If February’s weather is more wintry, we’ll be leaving the chickens constrained to their coop and run most days. We’ll add additional straw to the coop and run to combat the ever-growing muck. Priority is keeping waterers full & thawed, and the chickens dry.

If the laying has picked up, I’ll usually fire up the incubator in February as well. Our March chicks will be ready to sell before most local feed stores have them. Plus our seed-starting for the vegetable garden is well under way, and keeping the brooder warm is much easier. (I have a post about hatching chicks here)


March- Where I grew up, March was predictably winter- always snow, always cold, and “spring” would visit in the form of a 2-day warm spell. Monthly chicken care there was a monolith from November to March. Down here (in the lower 48), it seems like there’s a little more variation. The warm spells in March are much longer. Long enough that I consider planting outdoors, wearing T-shirts, and adding to the flocks. And then we get a massive snowstorm out of the blue, lose power, and are launched right back into winter until mid-April.

For the chickens, this tumultuous “spring” weather is rough. In the warm spells, the chickens are lively, pump out eggs, and free-range our property day after day. When the inevitable snow finally arrives, the chickens seem a little shell-shocked- less eggs, less activity, and are left confined to the coop/run. Egg production overall in March is spotty, despite the increasing light, because of the variable weather.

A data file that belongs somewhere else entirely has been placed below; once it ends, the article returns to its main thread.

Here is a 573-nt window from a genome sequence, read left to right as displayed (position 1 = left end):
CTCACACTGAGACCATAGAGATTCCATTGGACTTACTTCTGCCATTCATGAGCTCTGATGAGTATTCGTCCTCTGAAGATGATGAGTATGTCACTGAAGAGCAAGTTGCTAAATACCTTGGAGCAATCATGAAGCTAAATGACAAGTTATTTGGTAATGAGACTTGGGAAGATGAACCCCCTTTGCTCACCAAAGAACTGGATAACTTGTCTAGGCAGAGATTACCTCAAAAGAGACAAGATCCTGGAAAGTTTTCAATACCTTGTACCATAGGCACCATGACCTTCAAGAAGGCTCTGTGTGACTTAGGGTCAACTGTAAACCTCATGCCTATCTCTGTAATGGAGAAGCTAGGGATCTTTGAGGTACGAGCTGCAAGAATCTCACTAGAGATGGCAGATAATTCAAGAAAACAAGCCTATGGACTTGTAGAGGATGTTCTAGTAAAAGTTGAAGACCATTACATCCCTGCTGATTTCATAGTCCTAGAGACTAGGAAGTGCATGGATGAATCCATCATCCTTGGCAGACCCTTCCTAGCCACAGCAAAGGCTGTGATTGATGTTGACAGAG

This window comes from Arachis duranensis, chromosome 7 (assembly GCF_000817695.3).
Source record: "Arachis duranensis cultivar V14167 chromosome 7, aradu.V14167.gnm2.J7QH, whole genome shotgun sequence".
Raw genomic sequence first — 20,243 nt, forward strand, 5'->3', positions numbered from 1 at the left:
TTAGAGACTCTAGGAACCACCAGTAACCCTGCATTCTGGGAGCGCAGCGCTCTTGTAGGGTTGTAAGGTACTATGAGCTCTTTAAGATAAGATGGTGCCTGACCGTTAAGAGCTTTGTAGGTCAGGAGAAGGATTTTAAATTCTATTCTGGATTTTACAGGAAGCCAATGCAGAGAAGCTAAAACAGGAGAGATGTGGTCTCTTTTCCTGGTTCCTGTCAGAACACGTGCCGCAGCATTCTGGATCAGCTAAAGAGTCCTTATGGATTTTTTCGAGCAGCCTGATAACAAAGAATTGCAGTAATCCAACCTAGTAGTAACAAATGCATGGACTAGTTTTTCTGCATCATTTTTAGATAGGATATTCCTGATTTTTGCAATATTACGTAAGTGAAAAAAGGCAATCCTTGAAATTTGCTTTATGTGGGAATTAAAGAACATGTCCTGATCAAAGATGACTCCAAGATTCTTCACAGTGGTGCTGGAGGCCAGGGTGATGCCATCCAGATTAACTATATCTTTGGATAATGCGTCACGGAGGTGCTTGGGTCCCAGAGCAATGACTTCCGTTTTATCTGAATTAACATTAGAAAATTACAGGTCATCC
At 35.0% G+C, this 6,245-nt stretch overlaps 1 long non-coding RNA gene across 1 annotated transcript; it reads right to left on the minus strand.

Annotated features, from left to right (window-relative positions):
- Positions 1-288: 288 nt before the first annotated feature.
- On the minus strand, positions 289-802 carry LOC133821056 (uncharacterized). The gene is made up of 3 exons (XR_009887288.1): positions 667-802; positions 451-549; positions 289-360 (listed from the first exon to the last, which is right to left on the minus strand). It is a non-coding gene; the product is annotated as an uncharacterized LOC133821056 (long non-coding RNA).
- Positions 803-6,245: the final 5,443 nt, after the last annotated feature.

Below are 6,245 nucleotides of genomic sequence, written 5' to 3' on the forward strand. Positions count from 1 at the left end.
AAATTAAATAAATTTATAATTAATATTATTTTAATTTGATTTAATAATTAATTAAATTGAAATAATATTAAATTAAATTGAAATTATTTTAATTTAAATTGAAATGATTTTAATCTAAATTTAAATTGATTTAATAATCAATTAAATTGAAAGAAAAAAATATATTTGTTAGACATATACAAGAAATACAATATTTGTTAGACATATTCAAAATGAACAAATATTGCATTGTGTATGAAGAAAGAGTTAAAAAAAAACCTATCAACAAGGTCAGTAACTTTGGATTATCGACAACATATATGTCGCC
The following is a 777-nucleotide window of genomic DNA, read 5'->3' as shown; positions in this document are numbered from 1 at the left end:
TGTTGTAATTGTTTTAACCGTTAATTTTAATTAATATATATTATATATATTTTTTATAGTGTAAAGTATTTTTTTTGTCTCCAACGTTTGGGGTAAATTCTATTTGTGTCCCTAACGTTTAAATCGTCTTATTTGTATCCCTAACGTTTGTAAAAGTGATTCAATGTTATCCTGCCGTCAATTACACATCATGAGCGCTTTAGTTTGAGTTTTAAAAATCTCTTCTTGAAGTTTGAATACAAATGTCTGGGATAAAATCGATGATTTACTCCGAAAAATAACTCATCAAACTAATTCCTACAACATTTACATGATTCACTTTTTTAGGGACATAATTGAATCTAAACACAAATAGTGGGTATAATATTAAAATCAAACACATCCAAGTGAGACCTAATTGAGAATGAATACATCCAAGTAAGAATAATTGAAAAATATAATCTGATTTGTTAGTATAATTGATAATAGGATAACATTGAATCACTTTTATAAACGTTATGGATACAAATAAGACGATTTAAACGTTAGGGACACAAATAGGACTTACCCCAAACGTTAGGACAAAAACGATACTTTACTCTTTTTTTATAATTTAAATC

Chores in March are mainly keeping the run from getting too mucky, keeping the nest boxes clean, and maybe cleaning out the coop if we didn’t in February.

The incubators will begin to peep in March as well. (This is my favorite incubator- totally worth being able to hatch your own) New life, bursting forth from the little shells is a miraculous signal of spring- regardless of the weather. Once they’ve dried, I move the chicks to a brooder in our outdoor craft room/insulated shed/grow-room. They’ll stay in the brooder until their feathers have grown and the weather is more cooperative.


April- At last, spring is here. Mostly. For the garden, the risk of frost is a present danger. But for the chickens, it’s go time.

Our chores are no longer centered around keeping the coop dry. We can just fill the troughs daily, top the feeder off weekly, and check for eggs whenever we’re outside. The chickens free-range a lot more often. The bugs are out, the grass and weeds are germinating, and there is no shortage of things to scratch and peck at. We’re usually beginning to get overrun with eggs at this point in the year. And, best of all, this is when we usually collect the first duck eggs of the year. As seasonal as chickens are, ducks are even more so- it’s a treat to have duck eggs in the warmer months. (When you find yourself at the overwhelmed in eggs time of year, it’s a great idea to start preserving them for winter. You can read about 12 different egg preservation methods here.)